Regrounding in Place: Paths to Native American Truths at the MarginsReport as inadecuate

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Canadian Journal of Environmental Education, v18 p126-141 2013

Margin acts as ground to receive the figure of the text. Margin is initially unreadable, but as suggested by gestalt studies, may be reversed, or regrounded. A humanities course, "Native American Architecture and Place," was created for a polytechnic student population, looking to place as an inroad for access to the margins of a better understanding of Native American/First Nations peoples, and to challenge students to recognize the multiple realities of place through a study of Indigenous place from the People's conceptions and into contemporary society. Place is specific, and develops from competing recognitions of, and reciprocities with, a common givenness. This form of construction and recognition gathers locations, landscape, and architectural constructions, across a myriad of scales and is authenticated via collateral oral, ritual, and material culture as a rich, visceral lifeworld. The author's personal and philosophic paths that led to place are discussed as well as pedagogy used within the course, including sessions led by Northern Chumash and Playano Salinan Elders.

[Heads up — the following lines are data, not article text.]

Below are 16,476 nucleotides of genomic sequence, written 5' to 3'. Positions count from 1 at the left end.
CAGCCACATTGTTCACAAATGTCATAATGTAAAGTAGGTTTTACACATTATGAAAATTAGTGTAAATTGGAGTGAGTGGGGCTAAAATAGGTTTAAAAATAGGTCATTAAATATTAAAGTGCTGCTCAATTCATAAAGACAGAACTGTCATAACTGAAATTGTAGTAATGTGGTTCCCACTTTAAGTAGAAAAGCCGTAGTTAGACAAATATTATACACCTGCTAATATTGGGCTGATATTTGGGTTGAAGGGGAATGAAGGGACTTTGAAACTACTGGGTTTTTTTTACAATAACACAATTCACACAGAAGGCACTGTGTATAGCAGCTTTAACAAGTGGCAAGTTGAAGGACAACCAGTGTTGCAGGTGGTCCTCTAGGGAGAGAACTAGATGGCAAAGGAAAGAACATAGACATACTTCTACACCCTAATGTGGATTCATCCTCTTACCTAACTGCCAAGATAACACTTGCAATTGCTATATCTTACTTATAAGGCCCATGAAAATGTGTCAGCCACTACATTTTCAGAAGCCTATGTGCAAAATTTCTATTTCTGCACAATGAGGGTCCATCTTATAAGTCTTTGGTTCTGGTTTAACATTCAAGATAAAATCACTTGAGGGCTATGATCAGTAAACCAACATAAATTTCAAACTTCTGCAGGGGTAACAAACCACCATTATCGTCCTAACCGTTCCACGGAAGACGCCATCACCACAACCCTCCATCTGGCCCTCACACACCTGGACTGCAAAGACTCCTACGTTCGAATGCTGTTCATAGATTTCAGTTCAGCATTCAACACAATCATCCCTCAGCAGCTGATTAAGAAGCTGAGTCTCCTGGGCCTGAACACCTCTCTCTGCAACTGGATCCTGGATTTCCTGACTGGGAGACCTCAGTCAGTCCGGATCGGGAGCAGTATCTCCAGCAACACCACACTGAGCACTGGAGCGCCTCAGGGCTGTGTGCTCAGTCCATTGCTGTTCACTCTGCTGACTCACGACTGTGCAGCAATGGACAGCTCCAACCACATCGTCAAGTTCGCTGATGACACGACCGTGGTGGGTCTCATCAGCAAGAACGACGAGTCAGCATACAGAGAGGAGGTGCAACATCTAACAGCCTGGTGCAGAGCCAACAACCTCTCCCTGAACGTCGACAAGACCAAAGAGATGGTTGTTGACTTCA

Descriptors: American Indian Culture, Indigenous Knowledge, Indigenous Populations, Social Influences, Social Attitudes, Environment, Personal Narratives, Interviews, Architecture, Geographic Location, Social Bias, Experience, Humanities, Phenomenology, Cultural Influences, United States History, American Indian History

Canadian Journal of Environmental Education. Faculty of Education, Lakehead University, 955 Oliver Road, Thunder Bay, ON P7B 5E1, Canada. Fax: 807-346-7771; e-mail: cjee[at]; Web site:

Author: Lucas, Michael


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